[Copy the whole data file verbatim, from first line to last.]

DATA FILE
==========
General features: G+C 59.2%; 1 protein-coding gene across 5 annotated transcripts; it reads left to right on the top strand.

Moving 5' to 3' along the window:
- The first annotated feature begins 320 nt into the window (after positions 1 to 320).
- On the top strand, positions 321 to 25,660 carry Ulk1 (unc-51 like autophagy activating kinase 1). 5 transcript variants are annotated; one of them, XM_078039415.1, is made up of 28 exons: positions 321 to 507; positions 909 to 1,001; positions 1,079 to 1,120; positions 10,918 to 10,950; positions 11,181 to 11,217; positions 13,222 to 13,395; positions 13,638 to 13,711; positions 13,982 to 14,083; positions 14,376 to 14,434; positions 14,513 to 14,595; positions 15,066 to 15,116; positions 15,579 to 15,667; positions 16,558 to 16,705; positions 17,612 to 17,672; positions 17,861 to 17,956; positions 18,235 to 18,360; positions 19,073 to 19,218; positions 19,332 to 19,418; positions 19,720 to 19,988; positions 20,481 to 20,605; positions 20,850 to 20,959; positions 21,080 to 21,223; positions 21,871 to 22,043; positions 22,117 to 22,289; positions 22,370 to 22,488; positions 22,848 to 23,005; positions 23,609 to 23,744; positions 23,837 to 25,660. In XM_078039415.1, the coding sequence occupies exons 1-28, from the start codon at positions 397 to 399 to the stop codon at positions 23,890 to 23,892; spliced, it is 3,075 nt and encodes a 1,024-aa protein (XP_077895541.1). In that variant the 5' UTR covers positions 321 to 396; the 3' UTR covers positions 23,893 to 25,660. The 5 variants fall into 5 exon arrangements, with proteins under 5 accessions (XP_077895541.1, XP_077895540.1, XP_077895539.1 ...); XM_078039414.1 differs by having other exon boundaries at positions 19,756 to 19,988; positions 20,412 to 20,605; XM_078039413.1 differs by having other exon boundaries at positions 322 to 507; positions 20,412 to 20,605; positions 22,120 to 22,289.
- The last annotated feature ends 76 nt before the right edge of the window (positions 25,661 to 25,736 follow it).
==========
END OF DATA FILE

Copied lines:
General features: G+C 59.2%; 1 protein-coding gene across 5 annotated transcripts; it reads left to right on the top strand.

Moving 5' to 3' along the window:
- The first annotated feature begins 320 nt into the window (after positions 1 to 320).
- On the top strand, positions 321 to 25,660 carry Ulk1 (unc-51 like autophagy activating kinase 1). 5 transcript variants are annotated; one of them, XM_078039415.1, is made up of 28 exons: positions 321 to 507; positions 909 to 1,001; positions 1,079 to 1,120; positions 10,918 to 10,950; positions 11,181 to 11,217; positions 13,222 to 13,395; positions 13,638 to 13,711; positions 13,982 to 14,083; positions 14,376 to 14,434; positions 14,513 to 14,595; positions 15,066 to 15,116; positions 15,579 to 15,667; positions 16,558 to 16,705; positions 17,612 to 17,672; positions 17,861 to 17,956; positions 18,235 to 18,360; positions 19,073 to 19,218; positions 19,332 to 19,418; positions 19,720 to 19,988; positions 20,481 to 20,605; positions 20,850 to 20,959; positions 21,080 to 21,223; positions 21,871 to 22,043; positions 22,117 to 22,289; positions 22,370 to 22,488; positions 22,848 to 23,005; positions 23,609 to 23,744; positions 23,837 to 25,660. In XM_078039415.1, the coding sequence occupies exons 1-28, from the start codon at positions 397 to 399 to the stop codon at positions 23,890 to 23,892; spliced, it is 3,075 nt and encodes a 1,024-aa protein (XP_077895541.1). In that variant the 5' UTR covers positions 321 to 396; the 3' UTR covers positions 23,893 to 25,660. The 5 variants fall into 5 exon arrangements, with proteins under 5 accessions (XP_077895541.1, XP_077895540.1, XP_077895539.1 ...); XM_078039414.1 differs by having other exon boundaries at positions 19,756 to 19,988; positions 20,412 to 20,605; XM_078039413.1 differs by having other exon boundaries at positions 322 to 507; positions 20,412 to 20,605; positions 22,120 to 22,289.
- The last annotated feature ends 76 nt before the right edge of the window (positions 25,661 to 25,736 follow it).